Over the past few days, I have been trying to get my head around the Government’s proposals for charging fees in employment tribunals, as set out in the consultation paper issued last month. My head is hurting.
The consultation paper invites us to choose between two alternative fee regimes. Under both options, the fee level would be determined by the type of claim, based on the three ‘tracks’ into which the Courts & Tribunals Service already allocates ET claims for the purposes of administration and listing hearings. So, all ‘short track’ claims (e.g., unpaid wages or redundancy pay) would attract level 1 fees, regardless of the sum claimed; all ‘standard track’ claims (e.g., unfair dismissal) would attract level 2 fees; and all ‘open track’ claims (e.g., discrimination) would attract level 3 fees.
Under the consultation paper’s option 1, there would be two fee-charging points: first, upon issue; and then, for those claims that proceed to a hearing, a point four to six weeks before the hearing. Level 1 claims would attract an issue fee of £150 and a hearing fee of £250; level 2 claims an issue fee of £200 and a hearing fee of £1,000; and level 3 claims an issue fee of £250 and a hearing fee of £1,250.
Under option 2, there would be only one fee-charging point: upon issue. Level 1 claims would attract a fee of £200; level 2 claims a fee of £500; and level 3 claims a fee of £600. However, under this option all such claims would be subject to an arbitrary cap of £30,000, and a claim of any type for more than £30,000 would attract a (level 4) fee of £1,750. Ouch!
Choosing between the two options is not easy – the phrase ‘Devil and the Deep Blue Sea’ comes to mind. A sample cohort of 1,000 (real) CAB clients would pay a total sum of up to £688,300 under Option 1, depending on how many claims were settled early in the process or resulted in a default judgment without a hearing, but only £304,550 under the considerably simpler Option 2. However, if more than 75% of claims were settled early or resulted in a default judgment, then option 1 would be ‘cheaper’ than option 2 for our cohort of 1,000 claimants. And with option 2 there is the not insignificant matter of that arbitrary cap of £30,000. Pass the ibuprofen.
At a meeting with Citizens Advice, the TUC and trade unions yesterday, Ministry of Justice officials set out four criteria by which, they said, they and ministers had assessed these and other alternative fee regimes, before settling on the above two options. First, the regime must be simple (so that it can be understood by ‘users’); second, it must be cost-effective (i.e., easy to administer); third, it must ensure access to justice; and fourth, it should encourage early settlement of the claim (i.e., without a hearing).
Well, call me pedantic, but the Government’s two options don’t tick any of those boxes. Option 1, in particular, would in practice be horribly complex, and so difficult (and costly) to administer. Option 2 would offer no incentive to settle early, while Option 1 would actually discourage early settlement by providing respondent employers with a very good reason to hold out until the claimant is put in the position of having to choose whether to gamble a substantial hearing fee. And, most importantly of all, both options would create a substantial barrier to justice for low-income claimants. So, my verdict: 0 out of 4, could do better.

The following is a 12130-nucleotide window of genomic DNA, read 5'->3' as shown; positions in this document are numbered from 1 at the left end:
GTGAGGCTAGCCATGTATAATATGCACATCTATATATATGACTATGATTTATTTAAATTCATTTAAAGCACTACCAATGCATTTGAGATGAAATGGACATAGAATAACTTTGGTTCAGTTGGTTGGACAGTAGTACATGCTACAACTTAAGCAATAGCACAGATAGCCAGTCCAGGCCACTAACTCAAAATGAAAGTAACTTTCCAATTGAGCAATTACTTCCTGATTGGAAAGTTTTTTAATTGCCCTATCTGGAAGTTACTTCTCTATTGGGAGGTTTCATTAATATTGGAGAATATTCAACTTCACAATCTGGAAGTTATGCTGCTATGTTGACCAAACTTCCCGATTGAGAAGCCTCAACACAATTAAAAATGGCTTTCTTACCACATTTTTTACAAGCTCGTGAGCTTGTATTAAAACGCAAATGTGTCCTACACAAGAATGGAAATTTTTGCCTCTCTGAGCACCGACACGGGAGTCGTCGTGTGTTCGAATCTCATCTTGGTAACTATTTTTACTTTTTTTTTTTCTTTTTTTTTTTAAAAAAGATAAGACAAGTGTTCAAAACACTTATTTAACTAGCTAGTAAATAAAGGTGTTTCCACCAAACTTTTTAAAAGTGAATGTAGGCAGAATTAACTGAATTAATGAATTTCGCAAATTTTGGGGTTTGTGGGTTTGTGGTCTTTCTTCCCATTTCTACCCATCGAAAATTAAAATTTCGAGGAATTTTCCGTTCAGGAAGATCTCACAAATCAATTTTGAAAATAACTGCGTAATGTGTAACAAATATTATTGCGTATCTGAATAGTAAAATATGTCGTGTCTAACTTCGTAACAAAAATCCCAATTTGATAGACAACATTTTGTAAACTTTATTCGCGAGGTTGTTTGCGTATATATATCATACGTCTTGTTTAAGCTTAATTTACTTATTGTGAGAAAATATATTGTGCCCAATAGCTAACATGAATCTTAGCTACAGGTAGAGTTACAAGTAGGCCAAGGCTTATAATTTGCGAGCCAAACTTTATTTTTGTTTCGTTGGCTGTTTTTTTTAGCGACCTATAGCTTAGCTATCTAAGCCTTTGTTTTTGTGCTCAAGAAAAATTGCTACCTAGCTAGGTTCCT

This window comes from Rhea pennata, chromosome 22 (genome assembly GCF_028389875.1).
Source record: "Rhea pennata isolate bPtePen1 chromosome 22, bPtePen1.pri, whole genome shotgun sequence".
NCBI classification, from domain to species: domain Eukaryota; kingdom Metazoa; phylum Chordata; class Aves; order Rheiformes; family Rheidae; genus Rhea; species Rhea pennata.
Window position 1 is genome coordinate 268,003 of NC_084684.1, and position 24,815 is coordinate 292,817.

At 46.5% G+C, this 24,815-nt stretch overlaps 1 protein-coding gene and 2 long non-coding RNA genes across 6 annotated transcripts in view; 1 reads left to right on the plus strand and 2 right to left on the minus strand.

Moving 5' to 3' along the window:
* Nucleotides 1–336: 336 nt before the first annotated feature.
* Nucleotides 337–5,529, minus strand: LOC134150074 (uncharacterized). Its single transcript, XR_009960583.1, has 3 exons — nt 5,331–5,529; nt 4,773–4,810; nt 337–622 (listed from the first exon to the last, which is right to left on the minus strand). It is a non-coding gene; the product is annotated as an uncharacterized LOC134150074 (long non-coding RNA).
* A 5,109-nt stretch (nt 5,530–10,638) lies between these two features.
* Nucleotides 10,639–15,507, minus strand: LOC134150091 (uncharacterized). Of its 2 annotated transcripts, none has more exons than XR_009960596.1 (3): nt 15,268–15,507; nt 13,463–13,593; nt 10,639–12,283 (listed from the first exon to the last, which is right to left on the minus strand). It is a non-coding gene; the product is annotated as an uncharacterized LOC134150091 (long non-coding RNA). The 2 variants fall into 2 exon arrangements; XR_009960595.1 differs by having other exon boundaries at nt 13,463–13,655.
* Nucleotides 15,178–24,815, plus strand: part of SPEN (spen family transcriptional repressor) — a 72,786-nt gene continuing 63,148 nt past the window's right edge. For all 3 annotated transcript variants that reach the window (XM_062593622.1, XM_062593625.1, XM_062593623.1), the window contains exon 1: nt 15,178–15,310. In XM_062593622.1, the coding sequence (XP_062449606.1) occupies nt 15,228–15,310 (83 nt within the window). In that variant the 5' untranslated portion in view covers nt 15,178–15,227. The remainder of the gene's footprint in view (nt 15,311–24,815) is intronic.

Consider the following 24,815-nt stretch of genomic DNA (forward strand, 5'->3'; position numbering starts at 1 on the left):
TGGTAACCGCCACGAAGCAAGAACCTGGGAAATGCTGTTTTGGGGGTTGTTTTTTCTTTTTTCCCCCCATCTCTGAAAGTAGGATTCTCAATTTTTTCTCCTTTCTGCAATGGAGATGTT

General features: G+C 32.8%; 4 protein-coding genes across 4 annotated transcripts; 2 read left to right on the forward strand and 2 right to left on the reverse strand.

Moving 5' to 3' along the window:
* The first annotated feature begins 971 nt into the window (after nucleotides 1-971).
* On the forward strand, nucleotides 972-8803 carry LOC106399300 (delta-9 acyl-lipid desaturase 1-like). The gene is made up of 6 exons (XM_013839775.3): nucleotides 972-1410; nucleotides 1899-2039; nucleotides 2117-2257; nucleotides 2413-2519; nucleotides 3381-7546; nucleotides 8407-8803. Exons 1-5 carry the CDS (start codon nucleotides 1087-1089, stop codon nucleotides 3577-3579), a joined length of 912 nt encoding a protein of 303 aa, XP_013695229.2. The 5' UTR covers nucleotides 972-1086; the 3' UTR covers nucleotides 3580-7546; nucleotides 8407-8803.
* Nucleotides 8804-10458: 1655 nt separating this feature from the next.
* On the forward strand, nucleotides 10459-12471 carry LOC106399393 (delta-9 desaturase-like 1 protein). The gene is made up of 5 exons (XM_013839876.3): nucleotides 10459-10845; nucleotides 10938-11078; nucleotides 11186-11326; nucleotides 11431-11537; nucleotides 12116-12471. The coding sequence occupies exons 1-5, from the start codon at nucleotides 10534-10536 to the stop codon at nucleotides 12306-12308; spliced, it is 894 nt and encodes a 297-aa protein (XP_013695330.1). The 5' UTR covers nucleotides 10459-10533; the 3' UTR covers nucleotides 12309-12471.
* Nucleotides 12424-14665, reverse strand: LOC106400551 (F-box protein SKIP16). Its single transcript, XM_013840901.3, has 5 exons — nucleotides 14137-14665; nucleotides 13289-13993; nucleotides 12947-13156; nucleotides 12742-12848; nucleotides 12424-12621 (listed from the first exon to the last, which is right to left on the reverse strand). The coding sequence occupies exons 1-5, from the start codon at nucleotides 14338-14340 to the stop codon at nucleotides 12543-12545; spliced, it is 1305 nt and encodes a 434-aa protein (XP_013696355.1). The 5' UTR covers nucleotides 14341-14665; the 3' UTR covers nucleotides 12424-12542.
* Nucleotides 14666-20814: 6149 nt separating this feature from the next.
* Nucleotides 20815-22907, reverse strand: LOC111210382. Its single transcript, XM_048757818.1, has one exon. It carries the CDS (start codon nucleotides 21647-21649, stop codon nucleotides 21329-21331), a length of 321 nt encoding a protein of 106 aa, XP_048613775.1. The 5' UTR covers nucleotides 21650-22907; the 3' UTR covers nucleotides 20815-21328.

Fortunately, towards the end of the consultation paper, there is a question asking whether there is ‘an alternative fee charging system which you would prefer’. And my answer to that question is: yes, there is!
What’s not to like
According to official statistics, in 2010/11 a total of 24,286 employers had an ET ruling made against them, 16,057 after a full hearing and 8,229 in a default judgment. At yesterday’s meeting, officials said that the fees regime needs to raise £9-10 million. Well, charging those 24,286 employers a fee of £400 would raise about £10 million.
That would be fair, since the employers will have been found by a tribunal to have acted unlawfully (or, at least, improperly), and accordingly it was their unlawful or unfair actions that caused the ET system to be used. So it would meet the Government’s objective of transferring ‘some of the cost burden from the taxpayer to the users of the system’. It would also be simple to understand and easy to administer, would ensure access to justice, and would encourage early settlement. Indeed, charging fees to ‘losing’ employers would, in ministers’ own words, ‘encourage employers to have greater regard to what is required of them in law and, ultimately, lead to fewer workplace disputes and employment tribunal claims’. Fantastic!
I make that four out of four in terms of the Government’s own criteria for a fees regime. But if charging a flat-rate fee is considered unfair, then one could charge a lower fee (£300) to those employers against whom a default judgment is made, without a hearing, and a higher fee (£450) to those who ‘lose’ at a full hearing. That would also raise about £10 million, plus it would increase the incentive to avoid a full hearing.
So, my proposed fees regime ticks all the right boxes, and my proposed fee levels are considerably lower than most of those proposed for claimants by the Ministry of Justice. What’s not to like?
OK, there’s no need to answer that question.
Richard Dunstan is a policy wonk who has worked for Citizens Advice, the National Audit Office, the Law Society, and Amnesty International UK.